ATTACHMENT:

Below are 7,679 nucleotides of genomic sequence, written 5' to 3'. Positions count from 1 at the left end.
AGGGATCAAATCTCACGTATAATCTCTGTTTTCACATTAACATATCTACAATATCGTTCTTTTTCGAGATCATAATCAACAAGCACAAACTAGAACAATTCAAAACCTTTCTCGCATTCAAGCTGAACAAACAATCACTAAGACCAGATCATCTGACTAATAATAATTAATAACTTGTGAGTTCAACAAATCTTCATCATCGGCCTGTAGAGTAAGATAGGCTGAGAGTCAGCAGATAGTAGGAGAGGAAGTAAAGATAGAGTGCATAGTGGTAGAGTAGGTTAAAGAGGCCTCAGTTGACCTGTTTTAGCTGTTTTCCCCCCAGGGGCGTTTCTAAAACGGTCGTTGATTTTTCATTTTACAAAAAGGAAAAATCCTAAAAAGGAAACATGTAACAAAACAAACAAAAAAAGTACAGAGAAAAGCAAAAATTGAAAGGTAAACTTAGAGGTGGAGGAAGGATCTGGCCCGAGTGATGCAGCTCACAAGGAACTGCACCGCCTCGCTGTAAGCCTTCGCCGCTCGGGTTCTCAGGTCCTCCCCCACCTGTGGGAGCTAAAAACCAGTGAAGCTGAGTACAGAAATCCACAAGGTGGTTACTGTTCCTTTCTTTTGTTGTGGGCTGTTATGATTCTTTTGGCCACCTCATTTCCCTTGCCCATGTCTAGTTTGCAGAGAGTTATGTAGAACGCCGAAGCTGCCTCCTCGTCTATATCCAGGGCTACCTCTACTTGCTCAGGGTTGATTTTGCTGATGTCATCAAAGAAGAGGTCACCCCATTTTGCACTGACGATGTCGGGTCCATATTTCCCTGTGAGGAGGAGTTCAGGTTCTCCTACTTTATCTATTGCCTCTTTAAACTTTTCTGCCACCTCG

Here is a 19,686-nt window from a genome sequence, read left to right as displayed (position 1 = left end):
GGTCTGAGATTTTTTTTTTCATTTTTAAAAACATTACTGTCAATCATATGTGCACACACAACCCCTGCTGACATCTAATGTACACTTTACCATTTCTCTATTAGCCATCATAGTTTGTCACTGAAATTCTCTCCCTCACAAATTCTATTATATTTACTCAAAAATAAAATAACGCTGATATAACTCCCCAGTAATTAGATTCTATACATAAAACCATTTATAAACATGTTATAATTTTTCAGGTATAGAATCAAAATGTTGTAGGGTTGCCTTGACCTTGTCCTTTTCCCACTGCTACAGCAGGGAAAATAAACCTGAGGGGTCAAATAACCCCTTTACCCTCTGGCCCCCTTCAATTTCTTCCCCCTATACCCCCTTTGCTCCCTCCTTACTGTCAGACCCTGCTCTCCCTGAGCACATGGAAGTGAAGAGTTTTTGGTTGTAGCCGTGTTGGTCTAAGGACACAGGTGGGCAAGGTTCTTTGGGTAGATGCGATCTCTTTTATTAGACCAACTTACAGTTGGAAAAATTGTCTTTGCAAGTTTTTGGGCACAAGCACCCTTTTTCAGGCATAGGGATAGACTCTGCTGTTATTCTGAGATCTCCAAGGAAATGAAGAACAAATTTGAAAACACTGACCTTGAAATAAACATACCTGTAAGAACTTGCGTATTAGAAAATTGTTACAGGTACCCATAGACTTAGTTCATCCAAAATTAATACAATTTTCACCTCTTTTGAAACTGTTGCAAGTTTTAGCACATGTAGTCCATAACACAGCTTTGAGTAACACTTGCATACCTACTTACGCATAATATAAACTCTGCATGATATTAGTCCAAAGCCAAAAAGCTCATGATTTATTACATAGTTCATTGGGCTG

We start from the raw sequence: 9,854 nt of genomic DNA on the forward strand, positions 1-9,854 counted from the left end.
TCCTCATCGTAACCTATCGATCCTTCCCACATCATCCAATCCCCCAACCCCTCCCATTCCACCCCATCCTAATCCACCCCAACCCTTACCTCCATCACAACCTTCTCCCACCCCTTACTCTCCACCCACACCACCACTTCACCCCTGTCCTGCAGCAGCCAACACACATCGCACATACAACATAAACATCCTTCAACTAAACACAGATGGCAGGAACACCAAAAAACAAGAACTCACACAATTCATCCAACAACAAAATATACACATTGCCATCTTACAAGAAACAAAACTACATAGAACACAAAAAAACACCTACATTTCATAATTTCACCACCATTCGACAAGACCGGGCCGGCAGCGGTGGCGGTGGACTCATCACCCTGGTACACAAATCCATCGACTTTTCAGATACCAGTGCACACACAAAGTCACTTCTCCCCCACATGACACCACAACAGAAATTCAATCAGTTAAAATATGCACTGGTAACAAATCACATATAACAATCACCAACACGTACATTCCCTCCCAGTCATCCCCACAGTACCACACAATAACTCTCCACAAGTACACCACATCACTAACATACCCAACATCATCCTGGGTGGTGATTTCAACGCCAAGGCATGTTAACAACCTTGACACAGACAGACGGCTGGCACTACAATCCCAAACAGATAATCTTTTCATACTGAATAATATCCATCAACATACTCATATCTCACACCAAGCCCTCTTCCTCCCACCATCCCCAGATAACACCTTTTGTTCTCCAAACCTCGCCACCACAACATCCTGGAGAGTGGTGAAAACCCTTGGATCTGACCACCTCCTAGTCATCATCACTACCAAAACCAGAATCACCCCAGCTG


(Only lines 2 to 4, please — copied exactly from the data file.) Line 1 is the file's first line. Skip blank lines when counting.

AGGGATCAAATCTCACGTATAATCTCTGTTTTCACATTAACATATCTACAATATCGTTCTTTTTCGAGATCATAATCAACAAGCACAAACTAGAACAATTCAAAACCTTTCTCGCATTCAAGCTGAACAAACAATCACTAAGACCAGATCATCTGACTAATAATAATTAATAACTTGTGAGTTCAACAAATCTTCATCATCGGCCTGTAGAGTAAGATAGGCTGAGAGTCAGCAGATAGTAGGAGAGGAAGTAAAGATAGAGTGCATAGTGGTAGAGTAGGTTAAAGAGGCCTCAGTTGACCTGTTTTAGCTGTTTTCCCCCCAGGGGCGTTTCTAAAACGGTCGTTGATTTTTCATTTTACAAAAAGGAAAAATCCTAAAAAGGAAACATGTAACAAAACAAACAAAAAAAGTACAGAGAAAAGCAAAAATTGAAAGGTAAACTTAGAGGTGGAGGAAGGATCTGGCCCGAGTGATGCAGCTCACAAGGAACTGCACCGCCTCGCTGTAAGCCTTCGCCGCTCGGGTTCTCAGGTCCTCCCCCACCTGTGGGAGCTAAAAACCAGTGAAGCTGAGTACAGAAATCCACAAGGTGGTTACTGTTCCTTTCTTTTGTTGTGGGCTGTTATGATTCTTTTGGCCACCTCATTTCCCTTGCCCATGTCTAGTTTGCAGAGAGTTATGTAGAACGCCGAAGCTGCCTCCTCGTCTATATCCAGGGCTACCTCTACTTGCTCAGGGTTGATTTTGCTGATGTCATCAAAGAAGAGGTCACCCCATTTTGCACTGACGATGTCGGGTCCATATTTCCCTGTGAGGAGGAGTTCAGGTTCTCCTACTTTATCTATTGCCTCTTTAAACTTTTCTGCCACCTCG

Here is a 19,686-nt window from a genome sequence, read left to right as displayed (position 1 = left end):
GGTCTGAGATTTTTTTTTTCATTTTTAAAAACATTACTGTCAATCATATGTGCACACACAACCCCTGCTGACATCTAATGTACACTTTACCATTTCTCTATTAGCCATCATAGTTTGTCACTGAAATTCTCTCCCTCACAAATTCTATTATATTTACTCAAAAATAAAATAACGCTGATATAACTCCCCAGTAATTAGATTCTATACATAAAACCATTTATAAACATGTTATAATTTTTCAGGTATAGAATCAAAATGTTGTAGGGTTGCCTTGACCTTGTCCTTTTCCCACTGCTACAGCAGGGAAAATAAACCTGAGGGGTCAAATAACCCCTTTACCCTCTGGCCCCCTTCAATTTCTTCCCCCTATACCCCCTTTGCTCCCTCCTTACTGTCAGACCCTGCTCTCCCTGAGCACATGGAAGTGAAGAGTTTTTGGTTGTAGCCGTGTTGGTCTAAGGACACAGGTGGGCAAGGTTCTTTGGGTAGATGCGATCTCTTTTATTAGACCAACTTACAGTTGGAAAAATTGTCTTTGCAAGTTTTTGGGCACAAGCACCCTTTTTCAGGCATAGGGATAGACTCTGCTGTTATTCTGAGATCTCCAAGGAAATGAAGAACAAATTTGAAAACACTGACCTTGAAATAAACATACCTGTAAGAACTTGCGTATTAGAAAATTGTTACAGGTACCCATAGACTTAGTTCATCCAAAATTAATACAATTTTCACCTCTTTTGAAACTGTTGCAAGTTTTAGCACATGTAGTCCATAACACAGCTTTGAGTAACACTTGCATACCTACTTACGCATAATATAAACTCTGCATGATATTAGTCCAAAGCCAAAAAGCTCATGATTTATTACATAGTTCATTGGGCTG